In Buckman we also stated that "[t]he severity of the impairment [to the contract] increases the level of scrutiny to which the legislation is subjected."Summary of this case from City of Billings v. County Water Dist
Submitted July 24, 1986.
Decided December 12, 1986.
Appeal from the Workers' Compensation Court. Hon. Timothy Reardon, Judge Presiding.
Lloyd E. Hartford argued, Billings, for claimant and appellant.
Hughes, Kellner, Sullivan Alke, Mike McCarter argued, Helena, for defendant and respondent.
Rose Buckman appeals the judgment of the Workers' Compensation Court denying her a conversion of her bi-weekly Workers' Compensation benefits to a lump-sum payment. Buckman's employer, Montana Deaconess Hospital and its insurer, the State Compensation Insurance Fund appealed a portion of the same judgment wherein the trial court concluded that insurers could not discount lump-sum conversions awarded for injuries which occurred prior to April 15, 1985.
We affirm the Workers' Compensation Court in part, reverse in part, and remand for proceedings pursuant to this opinion.
The issues presented to us concern constitutional challenges to the 1985 legislative amendment to Section 39-71-741, MCA, first presented to the legislature as S.B. 281. Specifically, we are asked to decide:
1. Whether the procedure outlined in Section 39-71-741(2), MCA (1985), to guide the Workers' Compensation judge in determining whether lump-sum conversion of biweekly payments for permanent total injury will be awarded, as applied to conversions for injuries occurring before April 15, 1985, is constitutionally prohibited.
2. Whether the prospective application of the procedure outlined in Section 39-71-741(2), MCA (1985), violates the equal protection guarantees of the Montana and United States Constitutions.
3. Whether the directions contained in Section 39-71-741(1), MCA (1985), to discount to present value all conversions of lump sums as applied to conversions for injuries occurring prior to April 15, 1985, are constitutionally prohibited.
4. Whether the Workers' Compensation Court erred in denying Buckman a lump-sum conversion of her biweekly benefits.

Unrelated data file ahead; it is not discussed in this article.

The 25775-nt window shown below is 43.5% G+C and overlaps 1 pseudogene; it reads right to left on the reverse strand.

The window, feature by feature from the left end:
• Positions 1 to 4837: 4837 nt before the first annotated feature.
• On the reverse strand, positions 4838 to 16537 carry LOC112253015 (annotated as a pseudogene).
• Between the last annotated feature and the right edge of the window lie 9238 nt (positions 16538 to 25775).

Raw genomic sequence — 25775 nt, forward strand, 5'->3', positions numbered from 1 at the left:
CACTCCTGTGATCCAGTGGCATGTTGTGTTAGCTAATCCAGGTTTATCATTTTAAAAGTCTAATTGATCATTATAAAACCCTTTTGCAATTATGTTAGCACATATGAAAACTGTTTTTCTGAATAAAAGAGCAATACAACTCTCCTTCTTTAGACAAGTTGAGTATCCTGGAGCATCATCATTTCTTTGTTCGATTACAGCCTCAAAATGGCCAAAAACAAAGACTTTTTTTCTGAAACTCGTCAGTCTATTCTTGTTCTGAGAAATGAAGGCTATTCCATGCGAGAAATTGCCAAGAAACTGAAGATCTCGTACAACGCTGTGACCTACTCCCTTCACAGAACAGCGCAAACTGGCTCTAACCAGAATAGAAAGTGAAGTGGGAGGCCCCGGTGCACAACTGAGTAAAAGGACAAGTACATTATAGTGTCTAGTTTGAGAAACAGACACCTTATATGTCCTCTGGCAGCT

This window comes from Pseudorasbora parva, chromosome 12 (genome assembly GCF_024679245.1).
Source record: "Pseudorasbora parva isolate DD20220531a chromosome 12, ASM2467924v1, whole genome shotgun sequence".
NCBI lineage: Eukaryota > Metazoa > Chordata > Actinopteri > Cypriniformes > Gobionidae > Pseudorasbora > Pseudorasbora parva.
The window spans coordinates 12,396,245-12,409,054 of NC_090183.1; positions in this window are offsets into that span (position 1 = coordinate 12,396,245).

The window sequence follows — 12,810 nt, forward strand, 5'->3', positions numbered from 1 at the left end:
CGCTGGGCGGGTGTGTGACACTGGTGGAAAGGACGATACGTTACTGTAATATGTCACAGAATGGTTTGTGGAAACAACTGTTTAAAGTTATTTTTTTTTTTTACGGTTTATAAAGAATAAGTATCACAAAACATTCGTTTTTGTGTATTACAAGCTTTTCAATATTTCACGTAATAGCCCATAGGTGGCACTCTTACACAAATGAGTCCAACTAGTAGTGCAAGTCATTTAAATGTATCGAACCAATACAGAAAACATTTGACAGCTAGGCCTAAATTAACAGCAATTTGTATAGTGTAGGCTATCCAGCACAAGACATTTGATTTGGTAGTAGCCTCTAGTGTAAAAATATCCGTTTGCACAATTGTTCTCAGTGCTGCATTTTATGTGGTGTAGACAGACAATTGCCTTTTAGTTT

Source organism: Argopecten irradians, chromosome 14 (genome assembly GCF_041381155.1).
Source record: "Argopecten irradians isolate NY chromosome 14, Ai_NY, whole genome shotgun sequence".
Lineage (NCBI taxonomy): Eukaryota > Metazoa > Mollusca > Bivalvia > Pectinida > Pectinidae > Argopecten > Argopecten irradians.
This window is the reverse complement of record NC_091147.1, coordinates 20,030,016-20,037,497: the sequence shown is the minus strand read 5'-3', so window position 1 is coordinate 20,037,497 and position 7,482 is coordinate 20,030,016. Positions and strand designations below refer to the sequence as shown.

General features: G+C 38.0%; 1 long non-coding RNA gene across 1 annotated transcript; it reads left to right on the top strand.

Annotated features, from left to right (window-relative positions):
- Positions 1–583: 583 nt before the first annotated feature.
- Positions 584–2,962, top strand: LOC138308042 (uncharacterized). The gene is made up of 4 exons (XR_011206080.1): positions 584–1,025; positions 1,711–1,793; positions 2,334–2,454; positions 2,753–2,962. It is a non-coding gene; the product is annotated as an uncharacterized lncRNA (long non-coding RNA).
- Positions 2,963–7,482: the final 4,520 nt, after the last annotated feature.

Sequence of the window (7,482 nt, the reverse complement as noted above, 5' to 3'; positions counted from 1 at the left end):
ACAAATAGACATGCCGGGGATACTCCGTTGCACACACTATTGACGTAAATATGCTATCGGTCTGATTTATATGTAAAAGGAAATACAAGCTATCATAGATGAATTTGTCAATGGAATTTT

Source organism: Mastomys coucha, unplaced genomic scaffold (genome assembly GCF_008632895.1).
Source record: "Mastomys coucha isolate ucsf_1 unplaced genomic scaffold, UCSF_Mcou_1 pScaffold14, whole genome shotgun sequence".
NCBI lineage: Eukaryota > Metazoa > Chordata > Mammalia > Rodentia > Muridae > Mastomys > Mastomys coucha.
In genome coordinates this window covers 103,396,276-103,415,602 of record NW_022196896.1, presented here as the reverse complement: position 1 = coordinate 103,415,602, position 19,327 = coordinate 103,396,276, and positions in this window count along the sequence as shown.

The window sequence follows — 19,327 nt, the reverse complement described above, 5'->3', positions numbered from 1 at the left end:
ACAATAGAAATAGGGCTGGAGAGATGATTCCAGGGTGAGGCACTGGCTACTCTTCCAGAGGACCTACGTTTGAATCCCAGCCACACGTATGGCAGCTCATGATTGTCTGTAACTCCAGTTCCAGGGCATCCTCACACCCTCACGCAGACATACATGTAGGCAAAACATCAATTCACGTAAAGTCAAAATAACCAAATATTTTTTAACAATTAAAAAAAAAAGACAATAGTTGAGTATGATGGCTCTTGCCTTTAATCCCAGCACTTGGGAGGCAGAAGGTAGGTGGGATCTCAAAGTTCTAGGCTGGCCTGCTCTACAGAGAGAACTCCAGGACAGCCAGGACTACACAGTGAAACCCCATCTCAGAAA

In September, 1985, the Workers' Compensation Court entered its findings of fact and conclusions of law and judgment determining that the appellant Buckman, was permanently totally disabled and that she was entitled to disability benefits. The Court denied her request for a lump-sum conversion based upon her failure to meet the requirements set out in Section 39-71-741(2), MCA. The court said the amendments found in Section 39-71-741(2), MCA were procedural in nature and could therefore be applied in Buckman's case without offense to either constitution. Buckman had challenged the constitutionality of Section 39-71-741, MCA, as applied to her case on the grounds that her injury predated the effective date of the amendments. The Workers' Compensation Court, relying on its earlier opinion in Stelling v. Rivercrest Ranches, Inc., WCC No. 8412-2757 (1985), concluded that the discounting provision, found in Section 39-71-741(1), MCA, if applied retroactively to Buckman's award, would violate the contract clauses of both the United States and Montana Constitutions. Buckman appeals the judgment as it concerns Section 39-71-741(2), MCA, and the Hospital and State Fund appeal the judgment as it concerns Section 39-71-741(1), MCA.
For the reasons stated below, we hold that: As to the first issue the application of Section 39-71-741(2), MCA is constitutionally prohibited as applied to injuries that occurred prior to April 15, 1985. As to the second issue we hold that the prospective application of the procedure does not violate the equal protection guarantees of the Montana and United States Constitutions. As to the third issue, we hold that discounting to present value conversions of lump-sums for injuries that occurred prior to April 15, 1985 is constitutionally prohibited. Finally, as to the lump-sum conversion of claimant's biweekly benefits we remand for a determination of whether claimant is entitled to a conversion of her benefits in light of our construction of Section 39-71-741, MCA.
As to the first issue, Buckman challenges the retroactive application of the procedure contained in Section 39-71-741(2), MCA. That statute as amended states that it "must be used by the division and workers' compensation judge in determining whether a lump-sum conversion of permanent total biweekly payments will be approved or awarded . . ." Before discussing any constitutional questions, it is important that we consider the statutes which are to be applied to an injured worker with regard to lump-sum conversions or to normal benefits.
Workers' compensation benefits are determined by the statutes in effect as of the date of injury. Trusty v. Consolidated Freightways (Mont. 1984), [ 210 Mont. 148,] 681 P.2d 1085, 41 St.Rep. 973; Iverson v. Argonaut Insurance Co. (Mont. 1982), 198 Mont. 340, 645 P.2d 1366.